To further demonstrate the viability of the inorganic gel-polymer electrolyte of the invention, a cell was fabricated incorporating a LiCoO2 positive electrode, a MCMB 25-28 carbon negative electrode and a microporous polyethylene separator on which the inorganic polymer electrolyte was immobilized. The cell was cycled between 3.0 and 4.25V at 0.25 mA/cm2. FIG. 8 shows the cell voltage over eight cycles, indicating that the inorganic gel-polymer electrolyte is chemically compatible with electrode materials, carbon and LiCoO2. The irreversible capacity on the first cycle for this cell was 0.462 mAh or 14.6%, comparable to that typical for Li-ion cells. A plot of discharge capacity over 7 cycles is shown in FIG. 9. As shown, the discharge capacity dropped from 2.698 mAh to 2.575 mAh over the seven cycles, thus a fade rate of 0.65% per cycle.
An attractive feature of the inorganic gel-polymer electrolyte is that it can be coated onto the negative electrode material used in Li-ion cells. This feature is expected to enable the manufacture of lower cost Li-ion cells. To demonstrate the ability of electrodes coated with the inorganic gel-polymer to reversibly incorporate lithium, coated negative electrodes were cycled versus lithium in a (Ni//mesocarbon micro-beads (hereinafter MCMB)/inorganic gel-polymer//PVDF-HFP//polyethylene/Li) cell between 1V and 0V at 0.1 mA/cm2. As illustrated in FIG. 8, the coated negative electrode intercalated and deintercalated lithium at potentials typical for carbon and desirable for Li-ion cells; the irreversible capacity was 7.6%.
To demonstrate the viability of a MCMB electrode coated with the inorganic gel-polymer material in a Li-ion cell, a (Al//LiCoO2/PVDF-HFP//polyethylene//Inorganic gel-polymer coated on MCMB Carbon//Ni) cell was fabricated. The cell was cycled between 3V and 4.1V at 0.1 mA/cm2 as shown in FIG. 11 for 13 cycles. As shown, the potential and capacity of the cell were stable. Over the thirteen cycles shown in FIG. 10, the capacity fade rate was 0.35% per cycle, thus it can be concluded that the negative electrode coated with the inorganic gel-polymer functions in the same manner as a non-coated negative electrode.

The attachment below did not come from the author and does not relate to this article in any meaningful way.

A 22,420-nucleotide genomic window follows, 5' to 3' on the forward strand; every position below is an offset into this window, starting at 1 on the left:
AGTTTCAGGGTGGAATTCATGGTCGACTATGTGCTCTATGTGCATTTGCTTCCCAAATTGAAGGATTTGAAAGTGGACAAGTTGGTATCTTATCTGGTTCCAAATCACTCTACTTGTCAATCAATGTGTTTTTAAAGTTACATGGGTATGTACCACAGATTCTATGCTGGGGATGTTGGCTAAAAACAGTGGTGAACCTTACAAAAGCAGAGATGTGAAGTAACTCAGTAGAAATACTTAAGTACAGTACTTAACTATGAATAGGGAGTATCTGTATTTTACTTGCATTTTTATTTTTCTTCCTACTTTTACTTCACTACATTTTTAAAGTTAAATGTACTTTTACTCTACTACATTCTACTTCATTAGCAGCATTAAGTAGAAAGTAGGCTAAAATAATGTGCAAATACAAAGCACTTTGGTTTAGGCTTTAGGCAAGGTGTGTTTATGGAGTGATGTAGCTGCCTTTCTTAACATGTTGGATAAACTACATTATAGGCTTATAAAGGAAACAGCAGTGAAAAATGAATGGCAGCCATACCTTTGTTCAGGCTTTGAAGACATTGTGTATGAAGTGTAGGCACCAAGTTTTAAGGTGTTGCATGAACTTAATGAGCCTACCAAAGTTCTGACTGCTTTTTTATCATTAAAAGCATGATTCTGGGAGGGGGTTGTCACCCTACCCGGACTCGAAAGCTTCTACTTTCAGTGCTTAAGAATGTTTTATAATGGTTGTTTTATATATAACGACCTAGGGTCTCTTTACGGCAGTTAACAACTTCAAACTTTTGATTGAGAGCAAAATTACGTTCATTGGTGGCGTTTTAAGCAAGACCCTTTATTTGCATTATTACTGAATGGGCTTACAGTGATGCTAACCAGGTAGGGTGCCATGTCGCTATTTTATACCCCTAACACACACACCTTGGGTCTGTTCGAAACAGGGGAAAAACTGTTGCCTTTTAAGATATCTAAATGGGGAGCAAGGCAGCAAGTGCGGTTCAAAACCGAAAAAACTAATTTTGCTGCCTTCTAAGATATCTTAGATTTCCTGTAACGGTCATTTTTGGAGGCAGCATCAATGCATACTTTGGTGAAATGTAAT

In the cells described above, a microporous polyethylene film or glass fiber separator were incorporated into the cell to serve as an electrical separator between the positive and negative electrodes. To demonstrate the ability of the inorganic gel-polymer material to serve as both the electrolyte and separator in a cell, a cell was constructed in which only the inorganic gel-polymer material, coated onto the negative electrode, separated the positive and negative electrodes of the cell. In this cell, (Al//LiCoO2/PVDF-HFP//Tefzel® gasket/inorganic gel-polymer/MCMB//Ni), a Tefzel® gasket or doughnut was used to insulate the edges of the negative electrode from the positive cell cover. Due to edge effects, the polymer coating was thinner and less consistent around the perimeter of the negative electrode. The voltage of the cell, which was cycled at a rate of 0.25 mA/cm2 between 3.0V and 4.0V, is shown in FIG. 11. As illustrated, the cell capacity and voltage were stable as it was charged and discharged seventeen times. The irreversible capacity for the first cycle is 33%. As shown in FIG. 12, the capacity of the cell increased as it was cycled.